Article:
Getting ready

The environmental and security communities are finding new ways of collaborating to prepare for the increasing number of conflicts that will arise from climate change and other environmental stresses.

Sherri Goodman, Executive Director of the Military Advisory Board Photo: IUCN/Group J. Muntaner

Climate change will do more than raise the temperature. It will alter natural environments and human lifestyles. The impacts will vary, but in some areas, the changes will threaten livelihoods and incite social tension. New types of conflict will arise over resources such as water and productive land, creating new challenges to maintaining social stability. There will be a large-scale displacement of people and disruption to economies.

In many armed conflicts, the situations on the ground are linked ecologically, politically, economically and socially. Climate change will only aggravate this complexity. Think tanks – both ecological and military – and organizations including IUCN are now exploring and discussing scenarios, charting the events that may arise, investigating feasible responses and identifying suitable partnerships.

In a Congress workshop, representatives from environmental and military backgrounds including ecologists, retired army generals and security analysts explored the issues and how they can work together.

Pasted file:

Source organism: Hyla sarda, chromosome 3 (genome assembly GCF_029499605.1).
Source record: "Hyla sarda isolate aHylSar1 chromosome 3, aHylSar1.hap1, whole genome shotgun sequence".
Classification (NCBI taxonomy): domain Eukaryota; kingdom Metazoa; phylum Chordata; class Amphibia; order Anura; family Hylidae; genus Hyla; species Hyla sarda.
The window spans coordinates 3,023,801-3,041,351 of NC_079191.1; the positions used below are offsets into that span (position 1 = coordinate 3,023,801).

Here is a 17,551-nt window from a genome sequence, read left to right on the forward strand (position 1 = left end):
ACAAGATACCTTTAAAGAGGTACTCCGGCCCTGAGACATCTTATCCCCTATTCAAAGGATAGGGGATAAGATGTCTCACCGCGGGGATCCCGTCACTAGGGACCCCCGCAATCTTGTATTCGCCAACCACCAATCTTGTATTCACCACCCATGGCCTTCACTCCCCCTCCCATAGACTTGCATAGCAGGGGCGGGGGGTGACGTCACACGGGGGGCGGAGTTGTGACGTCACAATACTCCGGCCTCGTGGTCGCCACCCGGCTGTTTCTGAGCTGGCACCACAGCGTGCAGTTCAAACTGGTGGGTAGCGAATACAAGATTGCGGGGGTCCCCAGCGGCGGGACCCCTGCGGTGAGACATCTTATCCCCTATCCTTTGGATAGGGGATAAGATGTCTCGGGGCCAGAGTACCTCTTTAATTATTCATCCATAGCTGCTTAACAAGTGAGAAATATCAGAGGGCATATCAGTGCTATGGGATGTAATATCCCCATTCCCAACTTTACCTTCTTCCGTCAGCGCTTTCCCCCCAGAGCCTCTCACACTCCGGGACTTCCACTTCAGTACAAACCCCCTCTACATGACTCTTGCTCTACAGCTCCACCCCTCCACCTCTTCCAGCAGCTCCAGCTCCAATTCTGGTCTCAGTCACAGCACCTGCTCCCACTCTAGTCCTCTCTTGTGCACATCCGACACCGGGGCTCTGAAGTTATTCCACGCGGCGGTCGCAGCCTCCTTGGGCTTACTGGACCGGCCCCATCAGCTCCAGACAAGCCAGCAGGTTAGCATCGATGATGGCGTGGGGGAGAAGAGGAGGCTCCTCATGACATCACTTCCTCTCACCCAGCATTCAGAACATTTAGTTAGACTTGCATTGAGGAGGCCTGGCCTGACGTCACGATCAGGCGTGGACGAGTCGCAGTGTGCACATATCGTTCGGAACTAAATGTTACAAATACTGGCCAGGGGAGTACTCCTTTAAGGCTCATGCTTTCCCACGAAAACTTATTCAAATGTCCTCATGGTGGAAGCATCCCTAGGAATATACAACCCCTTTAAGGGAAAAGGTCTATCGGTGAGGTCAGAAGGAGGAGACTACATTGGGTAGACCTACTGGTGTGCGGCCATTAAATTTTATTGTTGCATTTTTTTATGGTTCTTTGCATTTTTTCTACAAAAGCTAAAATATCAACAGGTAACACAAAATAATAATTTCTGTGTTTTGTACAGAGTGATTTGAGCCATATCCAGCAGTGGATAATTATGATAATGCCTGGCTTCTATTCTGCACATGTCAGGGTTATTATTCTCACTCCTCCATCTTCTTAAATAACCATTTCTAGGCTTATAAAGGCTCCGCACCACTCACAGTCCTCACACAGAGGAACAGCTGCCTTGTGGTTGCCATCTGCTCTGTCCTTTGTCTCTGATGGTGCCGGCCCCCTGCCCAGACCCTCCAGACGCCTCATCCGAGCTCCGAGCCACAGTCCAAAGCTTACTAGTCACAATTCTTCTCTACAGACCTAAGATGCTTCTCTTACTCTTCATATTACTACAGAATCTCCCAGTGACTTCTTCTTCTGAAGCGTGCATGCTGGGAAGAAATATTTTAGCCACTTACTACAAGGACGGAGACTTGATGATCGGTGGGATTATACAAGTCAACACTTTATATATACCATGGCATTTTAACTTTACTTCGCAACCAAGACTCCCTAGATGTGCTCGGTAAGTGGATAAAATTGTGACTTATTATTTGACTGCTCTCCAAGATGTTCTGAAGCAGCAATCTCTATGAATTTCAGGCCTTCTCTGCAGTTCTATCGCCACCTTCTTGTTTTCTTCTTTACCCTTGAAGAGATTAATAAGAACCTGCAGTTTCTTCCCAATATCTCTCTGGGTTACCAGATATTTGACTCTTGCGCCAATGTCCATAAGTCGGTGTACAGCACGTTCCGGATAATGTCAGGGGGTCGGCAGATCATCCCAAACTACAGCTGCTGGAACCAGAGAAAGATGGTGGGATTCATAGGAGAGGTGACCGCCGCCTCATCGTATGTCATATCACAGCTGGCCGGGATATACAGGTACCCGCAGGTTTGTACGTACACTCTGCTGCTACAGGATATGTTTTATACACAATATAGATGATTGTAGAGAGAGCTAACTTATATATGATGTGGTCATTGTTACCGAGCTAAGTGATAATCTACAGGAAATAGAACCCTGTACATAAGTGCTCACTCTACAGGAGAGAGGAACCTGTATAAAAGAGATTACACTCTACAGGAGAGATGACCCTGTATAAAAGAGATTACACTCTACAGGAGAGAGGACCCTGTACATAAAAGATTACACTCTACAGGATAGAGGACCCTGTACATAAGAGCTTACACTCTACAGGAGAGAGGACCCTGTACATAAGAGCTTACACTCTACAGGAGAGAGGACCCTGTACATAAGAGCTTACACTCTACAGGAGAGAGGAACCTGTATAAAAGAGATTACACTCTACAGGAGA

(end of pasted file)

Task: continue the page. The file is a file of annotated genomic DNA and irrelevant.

“Militaries around the world will be involved in rapid response to disasters arising from extreme climate events as they have greater capacity than civil society organizations,” said Jeff McNeely, IUCN’s Chief Scientist. “The military may need to redefine its mission and invest in national defence in its broader sense, to encompass the protection of natural resources. In Thailand, the military is already planting trees.”

“This meeting is a landmark achievement in bringing together the environmental and security communities,” said Sherri Goodman, Executive Director of the Military Advisory Board. “Climate change is a security threat that will bring instability in some regions of the world. It is urgent that military leaders join with environmental organizations and scientists to advance our understanding of environmental change and make us better able to prepare.”

Another area of collaboration between the two communities could focus on biodiversity conservation. In many countries, the military owns or controls vast areas of land that are often rich in biodiversity. IUCN and its members are likely to become more involved with the Armed Forces in the coming years in finding the best ways to conserve biodiversity and ecosystems.

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